Monday, March 21, 2011

Vegan Feasting and Boozing at Shojin

I am never one who'd decide to go vegetarian one day, but I've heard many great things about Shojin, the organic/vegan/macrobiotic Japanese restaurant in Little Tokyo from fellow bloggers (mainly LA-OC Foodie and inomthings).

Seitan Steak
Seitan Steak Marinade
I've been meaning to try it for a while and an invitation to a blogger dinner provided the last push and I finally made it there!
Shojin's Dining Room
Shojin's dining room was much nicer than I had expected, especially for being in that neglected mall in Little Tokyo. White tablecloth, chandelier, and all.

Shojin also recently started serving alcohol and we tried their "Mojito" made with unprocessed cane sugar, mint, apple juice, cranberry juice, vegan sake (Ichigo)

We started with a tasting of the three most popular appetizers:
Spicy rock shiitake tempura, spicy wasaby mayonnaise
Yuzu ponzu Seitan (pan fried sliced seitan with grated daikon and yuzu citrus sauce)
Spicy fried tofu (fried marinated tofu, spicy soy sauce)
The shiitake tempura was chewy and meaty. I loved the tofu which had a light yet crispy breading. Apparently the batter was made with whole wheat and arrow roots which makes it stay crispy for a long time. The seitan was unremarkable compared to the other two.

Shojin also makes sure to serve vegan wine and sake. Wine isn't always vegan? Nope, apparently most wines are filtered using egg whites or egg shells. The appetizers were paired with some Nottage Hill Chardonnay from Australia.

Friday, March 18, 2011

La Monarca Bakery: Pastries, Lunch, and Cakes to Save Monarch Butterflies

This East LA institution has finally moved west with its opening of La Monarca Bakery Santa Monica. This place fits surprisingly well with the Santa Monica with its healthier pastries (low butter, low sugar, nothing is fried, vegetarian options) and the price is lower than most bakeries in the area.

The executive pastry chef Alain Bour is actually a France native and trained, and he combines classic techniques with Mexican flavors, like their croissant filled with guava paste or dulce de leche. Browsing their pastry case may be overwhelming (it's self-serve), so here are some suggestions.

Make sure you try the tacos de guayaba,a sugar-dusted puff pastry filled with guava and cream cheese ($1.50).
It's a different style but it gives Porto's guava cheese roll a run for its money. The pastry shell isn't the flaky type and I do think I prefer the guava paste here. One is never enough.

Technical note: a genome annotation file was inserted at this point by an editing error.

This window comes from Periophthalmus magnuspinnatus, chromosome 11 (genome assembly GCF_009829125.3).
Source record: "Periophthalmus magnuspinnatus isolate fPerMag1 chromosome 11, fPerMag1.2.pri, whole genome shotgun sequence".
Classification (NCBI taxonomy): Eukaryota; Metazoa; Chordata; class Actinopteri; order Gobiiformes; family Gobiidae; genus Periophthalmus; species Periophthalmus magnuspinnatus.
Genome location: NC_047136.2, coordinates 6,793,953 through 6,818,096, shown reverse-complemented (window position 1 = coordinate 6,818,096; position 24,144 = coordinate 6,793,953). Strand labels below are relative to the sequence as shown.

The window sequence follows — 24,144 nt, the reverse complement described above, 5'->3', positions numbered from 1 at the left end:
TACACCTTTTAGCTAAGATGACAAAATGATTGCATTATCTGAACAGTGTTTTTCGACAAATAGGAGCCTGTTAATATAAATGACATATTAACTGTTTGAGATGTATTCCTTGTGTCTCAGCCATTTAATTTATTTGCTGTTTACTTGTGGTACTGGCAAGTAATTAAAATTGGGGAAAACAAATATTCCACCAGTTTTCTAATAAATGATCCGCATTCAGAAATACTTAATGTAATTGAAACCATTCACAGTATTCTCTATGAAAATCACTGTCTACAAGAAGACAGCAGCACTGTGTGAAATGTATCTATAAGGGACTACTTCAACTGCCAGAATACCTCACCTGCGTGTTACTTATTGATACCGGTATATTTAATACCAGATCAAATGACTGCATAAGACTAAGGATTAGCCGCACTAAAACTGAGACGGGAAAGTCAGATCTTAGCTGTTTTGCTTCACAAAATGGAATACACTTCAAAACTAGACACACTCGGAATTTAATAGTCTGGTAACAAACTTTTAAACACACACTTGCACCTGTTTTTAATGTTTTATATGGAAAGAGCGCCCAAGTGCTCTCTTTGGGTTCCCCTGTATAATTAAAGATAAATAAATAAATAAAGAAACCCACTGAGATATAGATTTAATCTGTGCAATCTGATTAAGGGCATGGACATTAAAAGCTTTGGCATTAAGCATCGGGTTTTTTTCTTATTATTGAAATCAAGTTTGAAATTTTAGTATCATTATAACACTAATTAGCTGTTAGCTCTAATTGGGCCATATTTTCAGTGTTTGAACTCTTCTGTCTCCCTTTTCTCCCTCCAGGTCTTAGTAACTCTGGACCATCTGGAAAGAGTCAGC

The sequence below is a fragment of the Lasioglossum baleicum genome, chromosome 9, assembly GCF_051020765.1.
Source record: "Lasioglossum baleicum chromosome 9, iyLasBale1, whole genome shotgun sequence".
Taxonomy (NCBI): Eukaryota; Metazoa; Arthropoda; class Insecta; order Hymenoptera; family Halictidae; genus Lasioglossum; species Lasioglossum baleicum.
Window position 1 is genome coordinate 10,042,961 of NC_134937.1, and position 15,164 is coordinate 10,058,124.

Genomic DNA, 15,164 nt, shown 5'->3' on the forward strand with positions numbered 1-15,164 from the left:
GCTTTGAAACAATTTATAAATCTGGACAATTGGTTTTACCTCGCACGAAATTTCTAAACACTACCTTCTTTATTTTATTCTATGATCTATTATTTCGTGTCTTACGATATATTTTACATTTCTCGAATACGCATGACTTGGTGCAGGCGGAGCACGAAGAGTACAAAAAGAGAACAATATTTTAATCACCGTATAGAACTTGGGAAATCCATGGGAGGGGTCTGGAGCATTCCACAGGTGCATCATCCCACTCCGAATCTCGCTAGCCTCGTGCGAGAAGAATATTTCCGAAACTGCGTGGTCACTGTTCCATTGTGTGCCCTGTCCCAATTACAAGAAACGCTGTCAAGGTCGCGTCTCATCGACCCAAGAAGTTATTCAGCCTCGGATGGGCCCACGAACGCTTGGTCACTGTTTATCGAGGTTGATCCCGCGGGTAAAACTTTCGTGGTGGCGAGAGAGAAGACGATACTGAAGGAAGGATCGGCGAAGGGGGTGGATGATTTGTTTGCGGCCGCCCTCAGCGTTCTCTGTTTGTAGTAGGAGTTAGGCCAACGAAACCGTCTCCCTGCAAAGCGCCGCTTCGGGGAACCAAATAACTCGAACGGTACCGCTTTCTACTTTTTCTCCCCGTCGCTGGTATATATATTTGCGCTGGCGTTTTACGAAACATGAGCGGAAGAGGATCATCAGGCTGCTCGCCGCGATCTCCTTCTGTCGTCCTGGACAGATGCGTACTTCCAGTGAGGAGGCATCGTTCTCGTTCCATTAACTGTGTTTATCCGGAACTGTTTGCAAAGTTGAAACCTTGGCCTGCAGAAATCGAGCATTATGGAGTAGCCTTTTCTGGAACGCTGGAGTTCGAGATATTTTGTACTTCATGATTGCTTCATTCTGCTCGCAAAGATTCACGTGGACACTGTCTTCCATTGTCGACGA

Their pan de elote is a sweeter version of corn bread and also worth a try.

Also try the Cafe Oaxaca ($3.75), made with espresso, mexican hot chocolate, and steamed milk.
They have free wi-fi and you can count on me coming here to work over some cafe oaxaca.

For the lunch crowd, there are different types cazuelas (Mexican claypot stew) served as sandwiches. Choose between Poblano chicken mole, Salsa Verde braised beef, or even a vegetarian chorizo, then choose your bread size.

Wednesday, March 16, 2011

Pastrami Pilgrimage to Katz's Deli (New York)

After finally trying the pastrami sandwich at Langer's Deli in downtown LA and falling in love with it, I decided it was time to make my way to the famous Katz's Deli in New York.

They give you a card when you come in that you have to return upon leaving. The ordering system was confusing to me, and apparently there is a special seating area for table service only. I hadn't realized this and had already ordered from the counter, so I sat in the back area. It was fun seeing plastic tubs filled with blobs of meat leaving the kitchen, though.

Yes, this is another Katz vs. Langer's comparison, so I'll make it short.

Katz' Pastrami
While it was undoubtedly good pastrami, I definitely preferred Langer's. The pastrami at Langer's is fattier and thus more tender and flavorful. The cheese and cole slaw in Langer's #19 are definitely pluses and the bread is better there as well. Sorry New York Katz's lovers, methinks you lost this one ...


Katz's Deli
205 E Houston St
New York, NY 10002
(212) 254-2246
Katz's Deli on Urbanspoon

Tuesday, March 15, 2011

New York Giveaway! A Pair of Tickets to A Taste of Home

Hey New York readers! Here's a chance for you to win a pair of tickets to A Taste of Home: A Chef Tasting and Benefit Party hosted by Alex Guarnaschelli.

A Taste of Home is a benefit put on by Housing Works Bookstore Café and hosted by Alex Guarnaschelli, Executive Chef of Butter Restaurant and The Darby, and host of Food Network’s Alex’s Day Off.